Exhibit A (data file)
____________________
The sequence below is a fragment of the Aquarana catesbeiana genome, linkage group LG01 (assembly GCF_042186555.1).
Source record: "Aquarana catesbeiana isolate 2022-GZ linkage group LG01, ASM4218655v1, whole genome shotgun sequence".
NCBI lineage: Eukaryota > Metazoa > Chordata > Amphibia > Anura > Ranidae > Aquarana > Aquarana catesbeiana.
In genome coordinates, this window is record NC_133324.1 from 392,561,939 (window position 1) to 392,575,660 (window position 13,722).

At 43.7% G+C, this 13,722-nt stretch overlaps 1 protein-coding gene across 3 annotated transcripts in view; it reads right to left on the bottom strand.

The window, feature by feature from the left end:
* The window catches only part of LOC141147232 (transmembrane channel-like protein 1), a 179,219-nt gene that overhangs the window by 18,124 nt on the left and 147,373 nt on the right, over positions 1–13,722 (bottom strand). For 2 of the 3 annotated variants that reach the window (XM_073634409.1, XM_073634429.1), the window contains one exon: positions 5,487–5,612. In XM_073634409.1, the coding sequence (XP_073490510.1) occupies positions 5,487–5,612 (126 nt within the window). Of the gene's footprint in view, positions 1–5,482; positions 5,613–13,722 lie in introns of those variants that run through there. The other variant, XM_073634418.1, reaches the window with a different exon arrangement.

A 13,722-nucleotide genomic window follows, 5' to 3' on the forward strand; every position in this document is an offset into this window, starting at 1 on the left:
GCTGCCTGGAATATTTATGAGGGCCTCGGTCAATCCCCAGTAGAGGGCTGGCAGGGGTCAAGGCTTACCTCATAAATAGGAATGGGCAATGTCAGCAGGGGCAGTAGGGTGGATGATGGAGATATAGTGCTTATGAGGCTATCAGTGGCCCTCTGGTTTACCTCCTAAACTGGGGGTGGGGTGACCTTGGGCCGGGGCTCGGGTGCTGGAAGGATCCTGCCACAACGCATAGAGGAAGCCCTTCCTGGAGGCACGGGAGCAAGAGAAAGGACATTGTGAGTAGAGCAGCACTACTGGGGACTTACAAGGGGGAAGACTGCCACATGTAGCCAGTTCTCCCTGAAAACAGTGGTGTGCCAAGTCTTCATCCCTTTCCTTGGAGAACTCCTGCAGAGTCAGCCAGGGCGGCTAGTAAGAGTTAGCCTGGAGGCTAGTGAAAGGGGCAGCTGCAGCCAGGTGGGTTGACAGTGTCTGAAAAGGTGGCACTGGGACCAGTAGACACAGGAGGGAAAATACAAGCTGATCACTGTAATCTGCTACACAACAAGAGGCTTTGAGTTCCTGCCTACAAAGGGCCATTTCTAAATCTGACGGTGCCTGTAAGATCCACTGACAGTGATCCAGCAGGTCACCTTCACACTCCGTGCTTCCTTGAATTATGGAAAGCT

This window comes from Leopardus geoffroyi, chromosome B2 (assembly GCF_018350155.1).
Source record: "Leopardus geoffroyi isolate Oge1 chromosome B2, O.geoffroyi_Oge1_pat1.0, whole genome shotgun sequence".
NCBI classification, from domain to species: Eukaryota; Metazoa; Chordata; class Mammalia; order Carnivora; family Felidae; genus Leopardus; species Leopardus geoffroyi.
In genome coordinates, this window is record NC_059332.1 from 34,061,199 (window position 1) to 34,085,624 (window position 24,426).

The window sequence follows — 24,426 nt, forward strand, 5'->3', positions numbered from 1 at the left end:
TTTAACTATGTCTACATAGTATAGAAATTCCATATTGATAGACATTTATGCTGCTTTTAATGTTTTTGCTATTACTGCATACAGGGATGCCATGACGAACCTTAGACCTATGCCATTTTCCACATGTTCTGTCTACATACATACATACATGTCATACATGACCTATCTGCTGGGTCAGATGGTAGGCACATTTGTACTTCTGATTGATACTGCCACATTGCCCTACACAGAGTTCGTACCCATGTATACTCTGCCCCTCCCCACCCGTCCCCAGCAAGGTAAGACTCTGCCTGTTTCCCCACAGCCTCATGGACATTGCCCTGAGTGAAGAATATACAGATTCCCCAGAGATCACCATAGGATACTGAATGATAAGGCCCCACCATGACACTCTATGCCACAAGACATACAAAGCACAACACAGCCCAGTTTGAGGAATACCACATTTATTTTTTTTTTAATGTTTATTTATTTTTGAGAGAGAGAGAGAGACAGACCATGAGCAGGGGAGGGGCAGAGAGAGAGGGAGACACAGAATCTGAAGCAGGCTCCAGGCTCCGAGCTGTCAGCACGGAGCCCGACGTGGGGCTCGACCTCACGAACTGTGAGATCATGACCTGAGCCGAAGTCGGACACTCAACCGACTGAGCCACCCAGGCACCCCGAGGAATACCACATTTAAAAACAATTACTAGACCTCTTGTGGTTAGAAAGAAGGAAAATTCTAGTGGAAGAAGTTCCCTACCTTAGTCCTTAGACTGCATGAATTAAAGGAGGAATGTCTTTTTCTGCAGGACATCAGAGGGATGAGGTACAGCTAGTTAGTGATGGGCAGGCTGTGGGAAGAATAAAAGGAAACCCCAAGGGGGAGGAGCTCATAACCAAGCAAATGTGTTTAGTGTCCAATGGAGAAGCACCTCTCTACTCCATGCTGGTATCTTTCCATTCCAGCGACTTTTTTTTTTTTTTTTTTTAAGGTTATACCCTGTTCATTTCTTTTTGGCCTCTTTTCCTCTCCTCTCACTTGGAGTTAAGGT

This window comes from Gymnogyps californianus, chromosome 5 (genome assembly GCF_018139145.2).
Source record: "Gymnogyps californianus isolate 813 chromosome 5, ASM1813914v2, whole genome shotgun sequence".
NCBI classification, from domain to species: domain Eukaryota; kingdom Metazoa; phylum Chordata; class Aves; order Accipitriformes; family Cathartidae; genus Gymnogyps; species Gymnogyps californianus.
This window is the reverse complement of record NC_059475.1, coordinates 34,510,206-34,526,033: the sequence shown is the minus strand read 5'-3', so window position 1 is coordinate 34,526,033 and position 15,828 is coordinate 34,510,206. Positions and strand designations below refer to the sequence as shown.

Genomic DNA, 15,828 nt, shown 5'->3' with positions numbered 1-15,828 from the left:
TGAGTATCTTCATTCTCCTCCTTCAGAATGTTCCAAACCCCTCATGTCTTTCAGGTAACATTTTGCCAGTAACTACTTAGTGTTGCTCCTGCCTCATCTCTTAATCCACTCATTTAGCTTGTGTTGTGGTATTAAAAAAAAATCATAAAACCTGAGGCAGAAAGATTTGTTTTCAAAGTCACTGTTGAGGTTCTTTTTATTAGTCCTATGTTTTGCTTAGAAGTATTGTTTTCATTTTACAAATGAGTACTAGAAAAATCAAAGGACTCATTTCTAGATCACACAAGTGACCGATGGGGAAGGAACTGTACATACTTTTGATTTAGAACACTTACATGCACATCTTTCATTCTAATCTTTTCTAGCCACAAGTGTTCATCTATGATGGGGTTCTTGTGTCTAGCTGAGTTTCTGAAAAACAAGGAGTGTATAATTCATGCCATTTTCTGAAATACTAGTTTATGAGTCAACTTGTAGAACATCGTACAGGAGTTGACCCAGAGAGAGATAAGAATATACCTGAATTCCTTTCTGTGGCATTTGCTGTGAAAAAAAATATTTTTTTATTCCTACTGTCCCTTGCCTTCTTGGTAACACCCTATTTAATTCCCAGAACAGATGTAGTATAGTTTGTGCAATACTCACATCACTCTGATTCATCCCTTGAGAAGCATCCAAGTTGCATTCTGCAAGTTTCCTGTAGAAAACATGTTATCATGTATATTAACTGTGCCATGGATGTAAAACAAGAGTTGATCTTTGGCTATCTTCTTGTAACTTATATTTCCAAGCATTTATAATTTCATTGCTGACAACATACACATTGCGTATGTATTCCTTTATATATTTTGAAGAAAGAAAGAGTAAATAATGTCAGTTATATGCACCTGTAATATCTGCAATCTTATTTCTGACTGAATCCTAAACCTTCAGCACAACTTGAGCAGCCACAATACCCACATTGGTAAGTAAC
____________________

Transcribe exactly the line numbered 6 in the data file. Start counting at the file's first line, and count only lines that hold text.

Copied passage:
The window, feature by feature from the left end: